The Mill On The Floss And Middlemarch Analysis

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The Victorian Age has been a period of great contradictions. In fact, even if people witnessed to one of the most progressive age in history (intellectually and technologically speaking), society was still characterized by bigot conventions. George Eliot captures this complex age, by describing the way of life of the emerging middle class. Particularly interesting, is the way she portrays gender roles and stereotypes. While men find freedom and power in economic success, women become even more subjected and alienated. By focusing on the role of women in The Mill on the Floss and Middlemarch, it is possible to understand how Victorian ideals influenced her writing, and how in a way, Eliot seem to subvert these paradigms. In fact, her novels’…show more content…
To see such a creature subdued by love for one would be a lot worth having” (Eliot, The Mill on the Floss). In The Mill on the Floss, the female character in opposition to Maggie, is her cousin Lucy Deane. Even if her character is not developed in detail the difference between the two is significant. Lucy is the incarnation of Victorian beauty and expectations. She is kind and always acts keeping in mind social conventions and…show more content…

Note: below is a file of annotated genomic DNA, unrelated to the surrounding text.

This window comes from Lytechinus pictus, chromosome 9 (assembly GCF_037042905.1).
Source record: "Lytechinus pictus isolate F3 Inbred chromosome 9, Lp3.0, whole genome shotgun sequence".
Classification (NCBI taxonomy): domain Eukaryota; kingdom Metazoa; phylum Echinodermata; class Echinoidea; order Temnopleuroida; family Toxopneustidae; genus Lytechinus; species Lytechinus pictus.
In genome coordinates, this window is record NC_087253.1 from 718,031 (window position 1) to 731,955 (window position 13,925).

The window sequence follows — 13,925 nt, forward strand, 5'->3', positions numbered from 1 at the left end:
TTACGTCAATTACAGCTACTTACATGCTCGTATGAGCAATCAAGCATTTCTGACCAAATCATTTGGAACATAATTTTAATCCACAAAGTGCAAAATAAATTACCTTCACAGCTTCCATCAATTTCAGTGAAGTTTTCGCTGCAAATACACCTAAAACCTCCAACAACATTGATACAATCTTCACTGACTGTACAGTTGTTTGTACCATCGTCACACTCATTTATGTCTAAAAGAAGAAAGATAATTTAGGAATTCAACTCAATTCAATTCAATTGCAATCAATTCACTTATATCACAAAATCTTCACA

In this perspective, women are an extension of men, and their actions reflect on the latter. Characters like Lucy and Rosamund represent the ordinary suffering tied to being a woman. Even if, they do not seem completely aware of it. Their only fulfillment is within the domestic walls. They accept their role as Victorian women and receive an education aligned to their expectations. This is one of the main themes in George Eliot’s work, the constant struggle for women to get an education comparable to the one offered to men. Therefore, education become an additional tool to reinforce and legitimize the differences among men and women. However, the character of Rosamund allow an additional insight on the matter. In fact, when Lydgate, her husband, asks her to take more responsibility within the maintenance of their household, Rosamund determinately refuses. On one side, we might consider the issues solely tied to Rosamund’s selfish nature. However, if contextualized in the analysis that has been drawn, her reaction gain also a social meaning. At that time, women were uneducated to take care of themselves, they expected their fathers or brothers, and eventually husbands, to take care of them. Therefore, women were not independent but constantly subjected to the male figures. Women seemed to lack the possibility to define and build their own
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